Nothing adds to (or detracts from) a room quite like a rug. When my husband and I got our dog, our landlord warned us that dogs can be tough on hardwood floors. We didn’t believe him at first but within weeks we were covering every square inch of our house in mismatched area rugs. Trust me when I say it was a hot mess. But buying matching rugs wasn’t exactly in the budget, so we settled for the next best thing: creating our own DIY rope rugs to protect especially hard-hit areas.
How to Make a Rope Rug
The hardest part about making a rope rug is gathering the supplies and finding the time to actually make the darn thing. Any kind of rope will work but I chose cotton clothesline because it’s soft but durable. Plus, it’s super cheap so you can make a whole rug for less than $20.
There are lots of ways to actually make your rug (glue being a popular option), I decided to sew mine. I love the ombre-effect you can get by using gradually darker thread. And while I won’t lie, sewing a doormat-sized rug took me a whole afternoon, but the result was well worth it. I’m totally in love the soft, subtle colors and the durability of the final product.
If you’re opposed to sewing you can use glue and a fabric backing instead. Plus it might even save you a little time if you’re in a pinch. If you want to try it out, a quick internet search should bring up lots of tutorials involving glue.
Once you choose your method and pick up your supplies, the sky’s the limit. Go ahead and make your rug as big or small as you want and use whatever colors you like. It’s totally up to you!
A word on colors: even with what I thought was bright thread, the colors look pretty subtle against the beige rope. It is noticeable if you catch it in the right light, but if you want yours to be bright-bright, I recommend choosing the darkest thread you can find. Neon colors, bright reds and pinks, and deep blues would work. You could also try dip-dying your cotton rope and getting an ombre-effect that way. Otherwise, you might just have to settle for subtle.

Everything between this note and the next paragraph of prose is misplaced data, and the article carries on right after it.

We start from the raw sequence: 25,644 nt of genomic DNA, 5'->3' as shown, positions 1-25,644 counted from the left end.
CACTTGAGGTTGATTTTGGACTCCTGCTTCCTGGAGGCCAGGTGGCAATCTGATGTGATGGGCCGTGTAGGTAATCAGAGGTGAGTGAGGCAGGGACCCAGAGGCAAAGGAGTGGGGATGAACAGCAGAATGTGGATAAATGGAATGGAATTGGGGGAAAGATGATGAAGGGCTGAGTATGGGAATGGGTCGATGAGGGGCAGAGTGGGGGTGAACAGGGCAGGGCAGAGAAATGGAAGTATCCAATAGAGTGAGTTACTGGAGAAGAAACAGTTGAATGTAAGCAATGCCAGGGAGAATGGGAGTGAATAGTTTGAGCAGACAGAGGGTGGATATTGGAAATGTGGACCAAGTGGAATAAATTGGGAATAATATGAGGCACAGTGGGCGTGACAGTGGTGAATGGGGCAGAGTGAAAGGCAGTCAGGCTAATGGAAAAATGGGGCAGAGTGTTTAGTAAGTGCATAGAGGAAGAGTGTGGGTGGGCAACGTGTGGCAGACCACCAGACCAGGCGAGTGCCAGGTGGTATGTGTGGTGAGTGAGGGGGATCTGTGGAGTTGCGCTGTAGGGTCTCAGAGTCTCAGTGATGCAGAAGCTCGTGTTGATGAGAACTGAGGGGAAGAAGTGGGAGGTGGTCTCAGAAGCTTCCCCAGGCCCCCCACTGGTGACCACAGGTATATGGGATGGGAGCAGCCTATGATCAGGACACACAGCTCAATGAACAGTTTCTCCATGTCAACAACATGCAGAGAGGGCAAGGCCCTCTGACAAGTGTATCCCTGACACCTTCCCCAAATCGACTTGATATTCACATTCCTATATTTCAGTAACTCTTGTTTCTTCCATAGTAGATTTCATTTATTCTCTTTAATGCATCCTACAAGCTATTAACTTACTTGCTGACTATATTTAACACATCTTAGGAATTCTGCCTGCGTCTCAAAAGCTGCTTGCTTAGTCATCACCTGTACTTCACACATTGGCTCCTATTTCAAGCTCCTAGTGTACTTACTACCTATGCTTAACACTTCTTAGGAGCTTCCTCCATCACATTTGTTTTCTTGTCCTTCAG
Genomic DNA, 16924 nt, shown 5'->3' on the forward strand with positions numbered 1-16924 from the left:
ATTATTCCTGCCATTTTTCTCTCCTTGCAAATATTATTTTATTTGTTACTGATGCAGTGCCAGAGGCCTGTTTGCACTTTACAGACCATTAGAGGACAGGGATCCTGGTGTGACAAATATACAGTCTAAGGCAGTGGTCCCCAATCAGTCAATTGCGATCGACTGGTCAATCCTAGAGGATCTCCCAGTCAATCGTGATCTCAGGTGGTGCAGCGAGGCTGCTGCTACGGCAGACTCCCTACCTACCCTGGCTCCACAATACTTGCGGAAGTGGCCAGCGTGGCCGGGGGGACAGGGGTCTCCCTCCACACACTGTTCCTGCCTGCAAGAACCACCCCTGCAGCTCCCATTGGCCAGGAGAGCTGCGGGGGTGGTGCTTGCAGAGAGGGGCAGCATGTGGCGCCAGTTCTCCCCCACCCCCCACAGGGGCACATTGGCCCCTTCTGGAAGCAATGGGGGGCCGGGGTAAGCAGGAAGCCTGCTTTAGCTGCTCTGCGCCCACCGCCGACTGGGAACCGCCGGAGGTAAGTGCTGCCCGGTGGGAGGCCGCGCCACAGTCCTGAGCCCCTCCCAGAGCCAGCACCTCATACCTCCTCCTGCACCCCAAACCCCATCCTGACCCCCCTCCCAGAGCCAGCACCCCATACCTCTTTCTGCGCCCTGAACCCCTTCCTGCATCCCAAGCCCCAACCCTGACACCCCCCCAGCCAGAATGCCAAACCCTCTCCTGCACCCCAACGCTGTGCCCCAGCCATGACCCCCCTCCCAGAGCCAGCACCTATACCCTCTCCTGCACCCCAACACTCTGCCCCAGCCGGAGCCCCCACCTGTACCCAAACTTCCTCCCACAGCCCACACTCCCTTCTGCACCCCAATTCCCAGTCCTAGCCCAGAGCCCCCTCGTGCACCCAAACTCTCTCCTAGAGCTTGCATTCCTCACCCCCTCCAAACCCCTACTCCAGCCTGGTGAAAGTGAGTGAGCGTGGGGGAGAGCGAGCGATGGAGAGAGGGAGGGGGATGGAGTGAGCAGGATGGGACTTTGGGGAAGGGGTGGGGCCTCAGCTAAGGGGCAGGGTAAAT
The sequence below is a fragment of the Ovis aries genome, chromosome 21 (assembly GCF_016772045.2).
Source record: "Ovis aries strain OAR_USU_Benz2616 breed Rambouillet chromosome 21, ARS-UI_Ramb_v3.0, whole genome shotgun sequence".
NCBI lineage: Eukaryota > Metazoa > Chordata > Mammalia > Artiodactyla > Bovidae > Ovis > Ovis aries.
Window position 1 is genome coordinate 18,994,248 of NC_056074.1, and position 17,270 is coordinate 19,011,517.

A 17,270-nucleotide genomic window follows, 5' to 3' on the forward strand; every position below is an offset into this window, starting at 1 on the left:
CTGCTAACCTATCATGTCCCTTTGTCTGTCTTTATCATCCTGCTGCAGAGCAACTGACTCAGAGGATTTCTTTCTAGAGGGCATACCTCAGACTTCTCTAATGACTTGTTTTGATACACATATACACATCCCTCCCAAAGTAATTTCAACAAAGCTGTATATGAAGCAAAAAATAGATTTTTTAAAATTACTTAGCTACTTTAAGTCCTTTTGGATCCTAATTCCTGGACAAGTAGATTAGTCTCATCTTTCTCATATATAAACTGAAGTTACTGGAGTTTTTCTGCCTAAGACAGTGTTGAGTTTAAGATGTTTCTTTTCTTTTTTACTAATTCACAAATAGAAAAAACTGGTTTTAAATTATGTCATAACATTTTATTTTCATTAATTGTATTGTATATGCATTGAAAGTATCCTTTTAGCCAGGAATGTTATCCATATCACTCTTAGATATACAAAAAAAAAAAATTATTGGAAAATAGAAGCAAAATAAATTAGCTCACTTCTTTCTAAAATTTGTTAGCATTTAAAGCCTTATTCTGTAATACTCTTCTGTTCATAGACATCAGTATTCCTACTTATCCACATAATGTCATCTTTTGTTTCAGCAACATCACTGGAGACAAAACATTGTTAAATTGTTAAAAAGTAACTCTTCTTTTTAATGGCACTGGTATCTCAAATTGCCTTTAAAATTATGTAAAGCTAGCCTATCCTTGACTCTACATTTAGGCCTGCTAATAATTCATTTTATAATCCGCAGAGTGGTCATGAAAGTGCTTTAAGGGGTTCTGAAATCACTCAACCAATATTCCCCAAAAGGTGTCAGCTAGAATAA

- 1/4″ cotton clothesline
- Sewing thread in various colors (I chose beige to match my rope as well as a range of light pink to dark read threads)
- Sewing machine
1. Before you start sewing, I recommend trying to visualize the size and shape you want your rug to be. Since I wanted a door mat, I pulled out 28-inches of rope and folded it in half (so each half was 14”) to give me a rectangular shape. If you want your rug to be round, I would start with a 2”– 4” length of rope and folding it to make a coil.
2. Place the folded end of rope under your sewing machine presser foot. Using the widest zig-zag stitch, join together the two pieces of rope.
3. When you get to the end, turn the rope as you stitch (like you’re turning a corner) and then continue stitching straight down.
4. Continue stitching around and around until your rug is about 12 inches across, then choose a different colored thread. I wanted an ombre effect so I started with the lightest color and finished with the darkest color. But feel free to use whatever color combination you want.
5. After you’ve added about 2” of rope on either side, replace your thread color again. Keep stitching around and around and replacing your thread color every so often until your rug is the right size for your space.
Note: To keep the sides from curling up as you go, try not to pull on the rope you’re joining to your rug. Just lay the rope next to the coil as you sew without either pushing or pulling on it.
6. To finish, tuck the end of the rope under your rug so it disappears from sight, and sew over it to secure.48